The nation’s two leading grain organizations on May 10 urged the Commodity Futures Trading Commission (CFTC) to institute a 30-day public comment period to provide time to assess issues related to announced plans by the InterContinental Exchange (ICE) and CME Group to launch expanded electronic trading hours this month for grain and oilseed futures and options contracts.
In a joint letter to the CFTC, the National Grain and Feed Association (NGFA) and North American Export Grain Association (NAEGA) cited inadequate advance consideration with stakeholders of important ancillary issues raised by the two exchanges’ plans to expand electronic trading to 22 hours per day as justification for CFTC intervention. If the CFTC finds it is not feasible to institute a public comment period, the two groups urged the agency to approach both ICE and the CME Group to encourage them to self-initiate a delay in their respective scheduled implementation dates.
The NGFA and NAEGA also emphasized that any delay in the expansion of electronic trading necessitated by the opportunity for public comment should apply to all futures exchanges equally. This would include the Kansas City Board of Trade and MGEX (formerly the Minneapolis Grain Exchange) that have signaled they will follow suit with ICE and CME Group.
The NGFA and NAEGA stressed that they did not oppose “some reasonable and properly constructed expansion” of electronic trading hours, noting that some member companies believe doing so would enable hedging of cash grain and oilseed transactions over a longer period of the day.
But the NGFA and NAEGA said that as currently structured, both ICE’s plan to launch 22-hour electronic trading of new grain and oilseed contracts starting May 14 and the CME Group’s plan to expand its existing electronic trading to 22 hours effective May 20 “raise serious issues that could lead to competitive inequalities and impose significant additional costs” attributable to personnel requirements, as well as computer and accounting system changes.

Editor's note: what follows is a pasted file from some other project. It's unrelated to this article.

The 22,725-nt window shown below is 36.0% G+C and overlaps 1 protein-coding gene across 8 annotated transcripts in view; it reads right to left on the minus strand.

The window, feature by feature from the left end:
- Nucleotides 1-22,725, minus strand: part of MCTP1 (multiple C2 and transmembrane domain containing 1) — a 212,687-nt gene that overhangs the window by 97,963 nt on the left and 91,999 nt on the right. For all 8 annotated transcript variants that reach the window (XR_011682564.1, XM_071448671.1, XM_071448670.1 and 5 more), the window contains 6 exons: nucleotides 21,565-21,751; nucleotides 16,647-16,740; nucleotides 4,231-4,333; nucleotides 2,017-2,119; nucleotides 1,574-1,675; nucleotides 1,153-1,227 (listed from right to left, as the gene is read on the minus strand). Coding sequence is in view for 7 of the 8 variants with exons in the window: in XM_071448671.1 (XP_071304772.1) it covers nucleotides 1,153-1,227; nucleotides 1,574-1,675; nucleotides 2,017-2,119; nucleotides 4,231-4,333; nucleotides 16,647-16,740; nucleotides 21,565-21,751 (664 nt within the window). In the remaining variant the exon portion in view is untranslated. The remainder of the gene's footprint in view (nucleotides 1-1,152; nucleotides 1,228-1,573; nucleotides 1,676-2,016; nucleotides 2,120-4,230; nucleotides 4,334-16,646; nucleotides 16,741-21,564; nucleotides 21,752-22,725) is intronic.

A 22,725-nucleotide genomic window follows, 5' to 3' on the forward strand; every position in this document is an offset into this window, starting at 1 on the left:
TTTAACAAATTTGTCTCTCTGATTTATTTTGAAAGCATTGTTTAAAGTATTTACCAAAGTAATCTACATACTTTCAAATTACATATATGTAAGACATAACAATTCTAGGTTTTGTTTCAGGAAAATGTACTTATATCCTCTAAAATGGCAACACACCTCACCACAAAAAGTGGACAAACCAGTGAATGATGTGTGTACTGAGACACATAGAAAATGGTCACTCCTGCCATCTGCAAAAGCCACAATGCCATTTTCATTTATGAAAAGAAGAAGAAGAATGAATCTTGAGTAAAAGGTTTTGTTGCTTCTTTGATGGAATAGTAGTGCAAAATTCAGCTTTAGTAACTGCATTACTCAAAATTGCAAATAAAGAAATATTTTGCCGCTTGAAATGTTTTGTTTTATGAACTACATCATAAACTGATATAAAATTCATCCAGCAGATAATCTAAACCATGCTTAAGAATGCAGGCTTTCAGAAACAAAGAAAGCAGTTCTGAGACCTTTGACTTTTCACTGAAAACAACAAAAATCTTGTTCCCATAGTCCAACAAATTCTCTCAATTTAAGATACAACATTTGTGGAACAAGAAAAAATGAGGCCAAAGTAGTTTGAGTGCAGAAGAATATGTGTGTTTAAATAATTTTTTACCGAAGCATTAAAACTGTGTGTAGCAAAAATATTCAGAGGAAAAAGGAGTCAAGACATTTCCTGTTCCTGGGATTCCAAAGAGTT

“Neither the ICE contracts nor the CME Group’s plan to expand electronic trading hours were vetted properly with appropriate market participants” prior to their respective announcements, the NGFA and NAEGA said. “It is safe to say there are significant and substantive opposing views as to whether these plans, as currently constituted, are of net benefit” to those using the futures markets for hedging and risk-management.
The NGFA and NAEGA specifically cited the following concerns surrounding the expansion of electronic trading that warrant further evaluation:
- Allowing electronic trading to be open during the release of key statistical and economic reports issued by the U.S. Department of Agriculture. Currently, electronic and open-outcry trading does not begin until 9:30 a.m. Central time, two hours after the release of crop production, crop progress, grain stocks, planted acreage and other potentially market-moving USDA reports.
The NGFA and NAEGA said they believe it would be “prudent” that such reports be released while futures and options markets – including electronic trading – are closed, or that there be a “break” in trading activity to give market participants an opportunity to assess and analyze information and adjust their market positions before trading resumes. “Trading through the release of these reports could lead to extreme volatility immediately following their release,” the NGFA and NAEGA said. “Further, there is currently unequal access to USDA report data because of different Internet connection speeds and analysis capabilities.”